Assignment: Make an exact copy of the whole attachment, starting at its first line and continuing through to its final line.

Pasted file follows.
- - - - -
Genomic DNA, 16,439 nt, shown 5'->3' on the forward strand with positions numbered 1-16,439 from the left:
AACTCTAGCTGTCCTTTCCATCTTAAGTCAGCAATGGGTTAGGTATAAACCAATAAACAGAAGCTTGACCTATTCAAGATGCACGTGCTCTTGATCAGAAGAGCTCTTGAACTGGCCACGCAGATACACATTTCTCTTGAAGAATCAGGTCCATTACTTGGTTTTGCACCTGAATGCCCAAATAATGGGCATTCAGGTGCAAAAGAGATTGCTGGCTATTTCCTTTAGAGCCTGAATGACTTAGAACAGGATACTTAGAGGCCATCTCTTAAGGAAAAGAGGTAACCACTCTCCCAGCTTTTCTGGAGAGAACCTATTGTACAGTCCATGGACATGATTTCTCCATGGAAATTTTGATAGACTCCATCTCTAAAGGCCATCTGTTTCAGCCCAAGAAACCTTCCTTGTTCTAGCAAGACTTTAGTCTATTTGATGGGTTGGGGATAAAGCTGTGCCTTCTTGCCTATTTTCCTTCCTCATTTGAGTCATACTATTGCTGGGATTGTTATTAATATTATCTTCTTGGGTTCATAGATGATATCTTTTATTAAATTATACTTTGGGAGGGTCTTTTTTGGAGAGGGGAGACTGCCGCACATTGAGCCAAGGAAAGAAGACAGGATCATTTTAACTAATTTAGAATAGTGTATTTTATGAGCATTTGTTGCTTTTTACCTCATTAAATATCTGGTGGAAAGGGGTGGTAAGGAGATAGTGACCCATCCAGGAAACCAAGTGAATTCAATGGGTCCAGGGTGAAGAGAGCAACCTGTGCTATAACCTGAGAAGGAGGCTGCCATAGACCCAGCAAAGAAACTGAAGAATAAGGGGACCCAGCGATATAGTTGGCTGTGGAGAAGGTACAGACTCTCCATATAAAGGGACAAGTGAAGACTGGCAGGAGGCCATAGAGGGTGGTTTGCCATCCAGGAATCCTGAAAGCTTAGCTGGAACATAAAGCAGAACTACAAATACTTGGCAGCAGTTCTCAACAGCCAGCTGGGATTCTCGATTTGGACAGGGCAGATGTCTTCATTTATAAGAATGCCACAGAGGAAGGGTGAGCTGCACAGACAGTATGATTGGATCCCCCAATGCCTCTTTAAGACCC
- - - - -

Genomic DNA, 16,439 nt, shown 5'->3' on the forward strand with positions numbered 1-16,439 from the left:
AACTCTAGCTGTCCTTTCCATCTTAAGTCAGCAATGGGTTAGGTATAAACCAATAAACAGAAGCTTGACCTATTCAAGATGCACGTGCTCTTGATCAGAAGAGCTCTTGAACTGGCCACGCAGATACACATTTCTCTTGAAGAATCAGGTCCATTACTTGGTTTTGCACCTGAATGCCCAAATAATGGGCATTCAGGTGCAAAAGAGATTGCTGGCTATTTCCTTTAGAGCCTGAATGACTTAGAACAGGATACTTAGAGGCCATCTCTTAAGGAAAAGAGGTAACCACTCTCCCAGCTTTTCTGGAGAGAACCTATTGTACAGTCCATGGACATGATTTCTCCATGGAAATTTTGATAGACTCCATCTCTAAAGGCCATCTGTTTCAGCCCAAGAAACCTTCCTTGTTCTAGCAAGACTTTAGTCTATTTGATGGGTTGGGGATAAAGCTGTGCCTTCTTGCCTATTTTCCTTCCTCATTTGAGTCATACTATTGCTGGGATTGTTATTAATATTATCTTCTTGGGTTCATAGATGATATCTTTTATTAAATTATACTTTGGGAGGGTCTTTTTTGGAGAGGGGAGACTGCCGCACATTGAGCCAAGGAAAGAAGACAGGATCATTTTAACTAATTTAGAATAGTGTATTTTATGAGCATTTGTTGCTTTTTACCTCATTAAATATCTGGTGGAAAGGGGTGGTAAGGAGATAGTGACCCATCCAGGAAACCAAGTGAATTCAATGGGTCCAGGGTGAAGAGAGCAACCTGTGCTATAACCTGAGAAGGAGGCTGCCATAGACCCAGCAAAGAAACTGAAGAATAAGGGGACCCAGCGATATAGTTGGCTGTGGAGAAGGTACAGACTCTCCATATAAAGGGACAAGTGAAGACTGGCAGGAGGCCATAGAGGGTGGTTTGCCATCCAGGAATCCTGAAAGCTTAGCTGGAACATAAAGCAGAACTACAAATACTTGGCAGCAGTTCTCAACAGCCAGCTGGGATTCTCGATTTGGACAGGGCAGATGTCTTCATTTATAAGAATGCCACAGAGGAAGGGTGAGCTGCACAGACAGTATGATTGGATCCCCCAATGCCTCTTTAAGACCC